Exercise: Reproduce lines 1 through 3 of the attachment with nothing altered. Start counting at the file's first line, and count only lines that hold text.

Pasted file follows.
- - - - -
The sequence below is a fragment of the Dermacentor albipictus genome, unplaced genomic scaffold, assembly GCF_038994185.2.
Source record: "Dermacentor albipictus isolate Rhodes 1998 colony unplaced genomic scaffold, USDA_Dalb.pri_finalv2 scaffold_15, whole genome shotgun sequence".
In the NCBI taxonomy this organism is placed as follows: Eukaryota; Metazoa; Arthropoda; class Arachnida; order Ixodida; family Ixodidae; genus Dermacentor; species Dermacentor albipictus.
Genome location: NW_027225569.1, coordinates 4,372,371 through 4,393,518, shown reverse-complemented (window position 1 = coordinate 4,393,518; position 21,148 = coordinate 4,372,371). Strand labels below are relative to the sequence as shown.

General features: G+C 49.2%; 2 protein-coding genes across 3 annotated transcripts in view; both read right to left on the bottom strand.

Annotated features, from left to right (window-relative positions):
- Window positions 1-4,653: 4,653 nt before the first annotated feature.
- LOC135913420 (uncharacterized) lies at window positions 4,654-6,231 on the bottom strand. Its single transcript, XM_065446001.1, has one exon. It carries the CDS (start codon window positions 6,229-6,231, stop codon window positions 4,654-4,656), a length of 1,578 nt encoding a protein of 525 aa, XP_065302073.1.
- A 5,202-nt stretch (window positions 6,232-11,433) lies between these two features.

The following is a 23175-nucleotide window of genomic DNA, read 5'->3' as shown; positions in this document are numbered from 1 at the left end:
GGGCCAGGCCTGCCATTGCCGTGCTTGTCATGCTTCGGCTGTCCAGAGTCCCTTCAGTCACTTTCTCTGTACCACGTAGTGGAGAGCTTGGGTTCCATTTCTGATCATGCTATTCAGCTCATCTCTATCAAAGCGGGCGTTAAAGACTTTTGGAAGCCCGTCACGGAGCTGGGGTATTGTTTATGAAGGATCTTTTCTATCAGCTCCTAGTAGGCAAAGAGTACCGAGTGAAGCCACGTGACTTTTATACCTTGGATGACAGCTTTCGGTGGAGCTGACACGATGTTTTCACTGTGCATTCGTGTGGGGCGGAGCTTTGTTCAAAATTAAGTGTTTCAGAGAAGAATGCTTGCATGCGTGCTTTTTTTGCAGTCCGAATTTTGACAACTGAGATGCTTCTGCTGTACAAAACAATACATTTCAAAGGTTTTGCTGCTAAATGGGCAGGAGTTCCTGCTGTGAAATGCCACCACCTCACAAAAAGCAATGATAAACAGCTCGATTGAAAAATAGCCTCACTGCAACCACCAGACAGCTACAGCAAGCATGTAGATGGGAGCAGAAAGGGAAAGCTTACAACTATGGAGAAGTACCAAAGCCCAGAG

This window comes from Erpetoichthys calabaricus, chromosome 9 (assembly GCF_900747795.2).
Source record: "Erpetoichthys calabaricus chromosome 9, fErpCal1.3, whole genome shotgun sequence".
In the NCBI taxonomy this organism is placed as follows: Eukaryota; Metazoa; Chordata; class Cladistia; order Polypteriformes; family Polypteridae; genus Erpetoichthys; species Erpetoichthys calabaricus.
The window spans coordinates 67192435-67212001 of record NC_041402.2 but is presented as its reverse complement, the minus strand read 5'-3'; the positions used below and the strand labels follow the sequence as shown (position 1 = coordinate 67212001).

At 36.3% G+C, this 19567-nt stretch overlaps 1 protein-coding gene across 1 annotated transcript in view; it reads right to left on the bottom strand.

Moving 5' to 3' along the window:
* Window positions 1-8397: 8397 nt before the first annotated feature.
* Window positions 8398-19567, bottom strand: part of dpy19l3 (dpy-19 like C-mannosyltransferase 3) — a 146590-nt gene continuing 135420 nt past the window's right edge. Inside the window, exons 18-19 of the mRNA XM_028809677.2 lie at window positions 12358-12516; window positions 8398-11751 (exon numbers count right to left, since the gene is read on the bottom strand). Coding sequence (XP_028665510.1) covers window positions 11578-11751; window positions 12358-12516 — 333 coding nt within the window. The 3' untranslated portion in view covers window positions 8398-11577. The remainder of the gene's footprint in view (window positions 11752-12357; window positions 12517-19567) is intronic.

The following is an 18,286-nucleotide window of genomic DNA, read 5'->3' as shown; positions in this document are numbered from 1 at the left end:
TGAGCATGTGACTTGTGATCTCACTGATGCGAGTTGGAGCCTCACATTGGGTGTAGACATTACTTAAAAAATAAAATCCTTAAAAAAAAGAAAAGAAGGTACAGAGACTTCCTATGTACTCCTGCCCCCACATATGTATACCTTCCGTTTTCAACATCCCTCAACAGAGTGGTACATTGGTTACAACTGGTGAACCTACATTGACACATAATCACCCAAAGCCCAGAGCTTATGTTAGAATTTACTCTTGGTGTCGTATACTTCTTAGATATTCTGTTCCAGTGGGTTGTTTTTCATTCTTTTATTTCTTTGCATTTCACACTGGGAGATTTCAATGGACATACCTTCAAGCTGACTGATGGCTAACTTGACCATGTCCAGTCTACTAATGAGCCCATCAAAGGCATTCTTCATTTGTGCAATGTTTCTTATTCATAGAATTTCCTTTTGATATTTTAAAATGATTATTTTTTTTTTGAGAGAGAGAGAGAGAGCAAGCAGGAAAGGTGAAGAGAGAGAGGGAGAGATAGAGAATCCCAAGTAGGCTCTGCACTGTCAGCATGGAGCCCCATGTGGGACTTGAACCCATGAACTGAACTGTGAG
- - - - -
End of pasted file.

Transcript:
The sequence below is a fragment of the Dermacentor albipictus genome, unplaced genomic scaffold, assembly GCF_038994185.2.
Source record: "Dermacentor albipictus isolate Rhodes 1998 colony unplaced genomic scaffold, USDA_Dalb.pri_finalv2 scaffold_15, whole genome shotgun sequence".
In the NCBI taxonomy this organism is placed as follows: Eukaryota; Metazoa; Arthropoda; class Arachnida; order Ixodida; family Ixodidae; genus Dermacentor; species Dermacentor albipictus.